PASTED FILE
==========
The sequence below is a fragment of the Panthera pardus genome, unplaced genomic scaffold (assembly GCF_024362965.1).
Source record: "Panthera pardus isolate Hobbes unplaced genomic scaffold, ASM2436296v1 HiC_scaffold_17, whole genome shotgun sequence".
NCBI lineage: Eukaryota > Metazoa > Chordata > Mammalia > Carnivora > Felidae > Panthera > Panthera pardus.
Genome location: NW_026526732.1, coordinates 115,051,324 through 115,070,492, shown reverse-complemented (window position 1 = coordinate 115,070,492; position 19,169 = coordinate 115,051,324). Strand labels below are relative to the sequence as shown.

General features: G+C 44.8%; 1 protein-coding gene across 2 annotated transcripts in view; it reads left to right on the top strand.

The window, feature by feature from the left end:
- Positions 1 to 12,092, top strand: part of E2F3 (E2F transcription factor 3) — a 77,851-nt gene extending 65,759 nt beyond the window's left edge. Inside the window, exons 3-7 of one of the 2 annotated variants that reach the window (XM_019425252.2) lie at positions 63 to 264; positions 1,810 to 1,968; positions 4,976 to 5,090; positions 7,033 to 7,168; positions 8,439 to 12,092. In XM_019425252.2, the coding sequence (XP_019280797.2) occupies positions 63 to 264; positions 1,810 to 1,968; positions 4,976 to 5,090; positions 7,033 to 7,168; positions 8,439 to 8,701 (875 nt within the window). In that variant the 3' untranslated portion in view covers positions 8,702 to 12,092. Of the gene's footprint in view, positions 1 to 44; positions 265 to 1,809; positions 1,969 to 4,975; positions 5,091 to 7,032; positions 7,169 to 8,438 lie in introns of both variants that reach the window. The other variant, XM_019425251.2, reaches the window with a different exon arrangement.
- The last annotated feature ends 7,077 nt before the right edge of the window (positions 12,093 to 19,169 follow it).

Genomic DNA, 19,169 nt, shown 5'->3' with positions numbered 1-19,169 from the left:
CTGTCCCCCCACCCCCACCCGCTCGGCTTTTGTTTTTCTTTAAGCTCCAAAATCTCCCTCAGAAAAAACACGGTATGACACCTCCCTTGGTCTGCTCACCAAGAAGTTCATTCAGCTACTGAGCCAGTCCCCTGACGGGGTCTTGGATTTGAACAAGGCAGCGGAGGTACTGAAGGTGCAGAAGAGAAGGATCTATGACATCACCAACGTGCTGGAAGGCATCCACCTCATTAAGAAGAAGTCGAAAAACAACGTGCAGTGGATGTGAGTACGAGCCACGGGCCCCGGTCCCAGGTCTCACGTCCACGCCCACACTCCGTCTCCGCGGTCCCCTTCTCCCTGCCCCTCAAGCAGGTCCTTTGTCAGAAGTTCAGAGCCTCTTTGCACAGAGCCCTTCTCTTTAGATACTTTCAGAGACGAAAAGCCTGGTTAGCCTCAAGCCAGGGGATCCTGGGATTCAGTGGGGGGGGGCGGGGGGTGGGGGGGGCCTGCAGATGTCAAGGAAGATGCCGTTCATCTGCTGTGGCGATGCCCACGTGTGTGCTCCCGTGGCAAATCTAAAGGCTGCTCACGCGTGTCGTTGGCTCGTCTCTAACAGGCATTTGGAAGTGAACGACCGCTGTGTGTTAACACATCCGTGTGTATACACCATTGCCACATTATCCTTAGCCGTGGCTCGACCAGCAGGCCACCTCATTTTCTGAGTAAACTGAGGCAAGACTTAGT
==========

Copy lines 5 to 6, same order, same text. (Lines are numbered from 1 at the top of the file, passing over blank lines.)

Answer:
General features: G+C 44.8%; 1 protein-coding gene across 2 annotated transcripts in view; it reads left to right on the top strand.

The window, feature by feature from the left end: